We will shortly begin the 20th presentation of the UCT Sectional Title Schemes Management course; the first presentation started in December 2005 and 2065 students have been trained so far.
During the introductory part of the course workshops, the students introduce themselves, mentioning who they work for and why they did the course. It’s very interesting, because while many people do the course because their employers require it, many others say they did the course to increase their knowledge of sectional title management. They say the course gives them the confidence to face trustees and challenging owners, to help them and advise them. We are pleased to hear this because it means that we, in turn, are helping the sectional title community in a very real way.
However, some people are wondering whether to delay doing the course until the “new” Act, the Sectional Title Schemes Management Act (STSMA), is operational and the course updated to accommodate the changes. We see no reason to delay, firstly as it seems the course has such a positive, confidence inspiring effect “at the rock face”, and secondly because none of the basic principles regarding scheme management will change.
The body corporate will still need to have an administrative fund, the same process will be used to approve the budget and raise contributions for the fund, the trustees will still be elected in the same way, owners will still have exclusive use rights created in the same ways and will still have to pay for their maintenance, the body corporate will still maintain the common property and owners will still have to maintain their sections and ask for trustee consent to keep a pet.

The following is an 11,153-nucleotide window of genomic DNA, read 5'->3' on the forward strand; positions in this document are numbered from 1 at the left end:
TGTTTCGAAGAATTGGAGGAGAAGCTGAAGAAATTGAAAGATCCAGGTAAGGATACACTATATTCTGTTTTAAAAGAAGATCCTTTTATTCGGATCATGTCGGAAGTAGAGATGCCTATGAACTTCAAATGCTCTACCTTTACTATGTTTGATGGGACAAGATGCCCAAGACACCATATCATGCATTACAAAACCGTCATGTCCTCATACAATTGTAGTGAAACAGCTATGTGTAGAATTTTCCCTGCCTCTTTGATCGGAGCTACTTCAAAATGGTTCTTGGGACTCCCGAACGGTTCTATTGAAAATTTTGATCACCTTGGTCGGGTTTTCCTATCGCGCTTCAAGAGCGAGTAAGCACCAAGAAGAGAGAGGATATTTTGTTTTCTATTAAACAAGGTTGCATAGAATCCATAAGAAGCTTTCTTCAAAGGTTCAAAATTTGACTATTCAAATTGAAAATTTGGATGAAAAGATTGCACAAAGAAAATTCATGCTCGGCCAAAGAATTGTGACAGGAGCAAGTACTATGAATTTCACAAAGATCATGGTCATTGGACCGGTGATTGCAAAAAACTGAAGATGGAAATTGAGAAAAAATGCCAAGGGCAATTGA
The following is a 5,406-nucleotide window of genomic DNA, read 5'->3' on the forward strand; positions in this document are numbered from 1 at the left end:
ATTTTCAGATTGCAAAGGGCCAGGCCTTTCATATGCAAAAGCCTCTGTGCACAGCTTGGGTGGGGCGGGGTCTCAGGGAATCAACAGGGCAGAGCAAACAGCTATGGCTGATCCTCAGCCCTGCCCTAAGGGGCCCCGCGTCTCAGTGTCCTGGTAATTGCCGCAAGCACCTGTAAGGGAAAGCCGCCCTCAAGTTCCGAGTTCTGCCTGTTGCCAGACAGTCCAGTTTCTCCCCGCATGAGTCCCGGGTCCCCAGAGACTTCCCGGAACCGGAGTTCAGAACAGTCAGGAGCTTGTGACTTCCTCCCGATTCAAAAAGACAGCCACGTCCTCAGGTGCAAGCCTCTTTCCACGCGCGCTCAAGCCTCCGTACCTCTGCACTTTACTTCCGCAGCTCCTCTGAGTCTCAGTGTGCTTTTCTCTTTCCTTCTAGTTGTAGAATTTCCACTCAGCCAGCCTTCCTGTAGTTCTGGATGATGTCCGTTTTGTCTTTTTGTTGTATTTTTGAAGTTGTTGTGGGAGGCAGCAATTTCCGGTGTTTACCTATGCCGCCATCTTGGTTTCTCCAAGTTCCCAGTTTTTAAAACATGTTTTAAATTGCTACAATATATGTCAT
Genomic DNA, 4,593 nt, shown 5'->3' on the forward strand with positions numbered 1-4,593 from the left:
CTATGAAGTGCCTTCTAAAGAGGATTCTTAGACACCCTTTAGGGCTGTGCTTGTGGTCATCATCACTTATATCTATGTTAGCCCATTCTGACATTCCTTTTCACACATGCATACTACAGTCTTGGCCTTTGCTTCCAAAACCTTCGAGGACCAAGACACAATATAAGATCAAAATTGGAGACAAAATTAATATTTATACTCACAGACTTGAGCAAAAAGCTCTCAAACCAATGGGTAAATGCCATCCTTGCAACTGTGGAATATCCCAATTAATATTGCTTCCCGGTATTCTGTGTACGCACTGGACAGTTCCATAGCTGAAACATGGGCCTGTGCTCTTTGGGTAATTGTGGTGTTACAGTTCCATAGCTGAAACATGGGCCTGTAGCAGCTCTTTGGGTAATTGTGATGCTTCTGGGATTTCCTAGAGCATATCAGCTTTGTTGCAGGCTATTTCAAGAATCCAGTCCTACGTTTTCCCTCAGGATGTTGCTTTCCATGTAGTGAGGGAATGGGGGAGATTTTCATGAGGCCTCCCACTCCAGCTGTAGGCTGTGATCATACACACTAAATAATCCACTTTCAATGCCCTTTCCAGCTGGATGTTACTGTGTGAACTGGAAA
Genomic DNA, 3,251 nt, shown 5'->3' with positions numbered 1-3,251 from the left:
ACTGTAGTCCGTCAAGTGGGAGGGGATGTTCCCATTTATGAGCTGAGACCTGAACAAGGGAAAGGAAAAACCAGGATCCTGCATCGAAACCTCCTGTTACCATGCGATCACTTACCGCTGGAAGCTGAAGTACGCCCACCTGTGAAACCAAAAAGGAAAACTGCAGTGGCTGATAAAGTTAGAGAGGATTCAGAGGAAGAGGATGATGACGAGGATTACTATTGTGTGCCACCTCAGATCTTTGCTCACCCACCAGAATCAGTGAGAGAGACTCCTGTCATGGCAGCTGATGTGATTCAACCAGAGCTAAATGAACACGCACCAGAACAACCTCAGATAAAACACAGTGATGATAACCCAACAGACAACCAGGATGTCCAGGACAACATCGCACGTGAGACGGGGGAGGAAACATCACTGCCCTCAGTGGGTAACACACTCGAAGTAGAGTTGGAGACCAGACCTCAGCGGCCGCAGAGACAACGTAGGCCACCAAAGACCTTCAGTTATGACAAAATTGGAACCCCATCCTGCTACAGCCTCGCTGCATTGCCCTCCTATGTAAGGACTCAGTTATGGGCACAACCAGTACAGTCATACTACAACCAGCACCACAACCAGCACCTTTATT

The changes that will be introduced are in the detail. All community schemes should have a reserve fund from which to pay big, long term expenses. Most people know that when the STSMA comes into operation, schemes will be obliged to have a separate reserve fund, that there will be a specification on how much money it must hold, and that individuals will only be allowed to hold two proxies. There are some other interesting detail changes, such as a special resolution being required to authorise short leases of common property to owners and occupiers, and that the OMBUD Service rather than the courts will be used to collect arrear levies.
Which brings me to a final reason not to delay your or your staff’s participation on the 20th UCT Sectional Title Schemes Management course. Implementation of the STSM Act is linked to the implementation of the Community Scheme Ombud Service Act (CSOS). While we are optimistic that they will be implemented soon, as of the date of writing the regulations for both Acts haven’t even been published for public comment, yet alone tweaked to accommodate relevant suggestions from those whom the new legislation will most affect.
If you wait to do the course and the process is not completed as hoped and expected, in six months or a year you might still be without the qualification or the confidence you need to get ahead with your career.
Article reference: Paddocks Press: Volume 10, Issue 6, Page 3.
Anton Kelly is an extremely knowledgeable specialist Sectional Title and HOA teacher and consultant. Having been the lead teacher on all the Paddocks courses for the last 5 years, Anton lives and breathes Sectional Title and HOA law, all day every day. There are not many issues he hasn’t come across before.
This article is published under the Creative Commons Attribution license.